How many times have you been stranded on a deserted island? Have you then had the opportunity to summarily dismiss some of your co-desertees thereby ensuring your own chances for survival? Didn’t think so.
How many of you single people have had the chance to pick your spouse from among twenty of the planet’s hottest (according to Hollywood standards) people, all claiming to be totally in love with you? Moreover, you get only twelve weeks to pick your mate for life?
Recently I have been watching a few of these shows. The first one I watched was last season’s The Bachelor, starring Jake Pavelka. I, along with millions of Americans watched in shock as he picked for his wife the house witch, Vienna. The other women in the house repeatedly warned Jake about Vienna’s machinations. Did he listen? No. Week after week he sent home the nice girls and the sweethearts. At the season finale, when he proposed to the full-of-guile Vienna, I said, “Now there’s a poo-bomb waiting to happen.”
Have you been watching Entertainment Tonight? Or The Bachelorette? Both shows can’t seem to get enough of the disaster that was the Jake-Vienna union. Vienna is manipulative. Jake is mean and domineering. Both hate each other after a few weeks of flying high on the wings of love.
Yet as I think about the show, I realize that we are not watching this program in real time. By the time we watch him get down on one knee and propose to Vienna, Jake already hates her in real life. So what are we really watching? Did the producers know this relationship was doomed and so showed Vienna in the worst possible light? That way it’s all Jake's fault for picking the woman he was warned against. “The show” clearly presented to all of us that he was making a mistake. Remember, these girls agree to have the cameras on them 24/7. How many of us wouldn’t look like a wench if a camera was there catching every move we make? What if every time I grew impatient with my son, it was broadcast on TV? What if every time I woke up with a headache and was a little cranky, it was there for America to view? What if those embarrassing moments were all that the network decided to show of me? What if Vienna and Jake’s relationship had succeeded instead? Would we only see the charming clips of Vienna, proving once again that the network has a winning show on its hands?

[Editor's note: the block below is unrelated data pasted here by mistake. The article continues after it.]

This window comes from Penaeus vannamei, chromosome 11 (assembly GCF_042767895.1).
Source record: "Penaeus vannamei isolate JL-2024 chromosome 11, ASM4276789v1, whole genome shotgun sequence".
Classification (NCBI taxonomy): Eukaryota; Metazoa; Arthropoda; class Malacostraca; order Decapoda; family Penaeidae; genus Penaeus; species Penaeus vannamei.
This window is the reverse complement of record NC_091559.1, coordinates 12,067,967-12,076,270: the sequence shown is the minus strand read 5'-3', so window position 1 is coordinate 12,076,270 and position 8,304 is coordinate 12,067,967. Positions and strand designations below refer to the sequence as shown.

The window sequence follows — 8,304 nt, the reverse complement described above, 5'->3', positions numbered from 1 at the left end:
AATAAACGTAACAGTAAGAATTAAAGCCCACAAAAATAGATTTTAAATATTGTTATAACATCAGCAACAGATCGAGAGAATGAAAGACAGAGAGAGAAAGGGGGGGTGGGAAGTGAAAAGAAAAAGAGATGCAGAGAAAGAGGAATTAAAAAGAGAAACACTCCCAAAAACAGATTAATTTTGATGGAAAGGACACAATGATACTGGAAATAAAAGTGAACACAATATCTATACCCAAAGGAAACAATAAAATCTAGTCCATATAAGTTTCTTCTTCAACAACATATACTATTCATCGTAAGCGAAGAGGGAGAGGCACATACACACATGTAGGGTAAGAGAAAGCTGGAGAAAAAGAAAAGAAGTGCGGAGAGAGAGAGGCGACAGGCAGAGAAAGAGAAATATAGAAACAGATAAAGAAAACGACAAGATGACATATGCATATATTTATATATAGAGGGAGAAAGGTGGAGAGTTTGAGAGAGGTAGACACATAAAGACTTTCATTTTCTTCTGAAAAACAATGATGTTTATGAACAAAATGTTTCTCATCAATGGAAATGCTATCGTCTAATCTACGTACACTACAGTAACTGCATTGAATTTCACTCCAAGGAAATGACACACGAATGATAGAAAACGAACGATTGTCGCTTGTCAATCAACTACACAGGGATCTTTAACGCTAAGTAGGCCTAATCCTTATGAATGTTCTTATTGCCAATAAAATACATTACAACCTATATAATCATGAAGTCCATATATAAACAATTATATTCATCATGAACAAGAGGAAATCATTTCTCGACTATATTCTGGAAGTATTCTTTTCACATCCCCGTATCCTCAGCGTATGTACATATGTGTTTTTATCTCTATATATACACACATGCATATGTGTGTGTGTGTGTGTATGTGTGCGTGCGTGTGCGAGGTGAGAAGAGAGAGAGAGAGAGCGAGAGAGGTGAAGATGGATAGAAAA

Now enter The Bachelorette. Ali, one of Jake’s rejects from last season, endeared herself to the viewers with her seemingly sweet and lively nature. Naturally, she was a shoo-in as this season’s new bachelorette. I have been glued to the TV every Monday night, wondering who Ali will send home next. As I get closer to seeing the finale, I realize that this show is appalling. The premise is that Ali will have twenty-five good-looking eligible young men to choose from. Each week, at least one, sometimes more, young man gets sent home as Ali realizes that he is not the one for her. Now as we settle in to the final weeks, something disturbing seems to be happening, something that I have a hard time pinning on Ali. Emotions are being played with.
Ali, as part of the show’s premise, expects all the men to be there for the right reason, i.e. her. They are expected to fall in love with her, so that she can more accurately judge who is there for her, and who is there for his own reasons (stardom, fame, etc.) Most of the last remaining contestants have admitted that they are in love with Ali. The problem? Ali seems to truly love them as well. The show sends her on home visits to meet the parents of the last four remaining men. Emotions run high as the parents meet the woman that their son is in love with. She appears to love their son in return. But news flash—this is a “reality” show so Ali will end up breaking the hearts of three of the men, along with the hearts of the parents who must then “be there” for their suffering son as he deals with rejection by the woman he loves.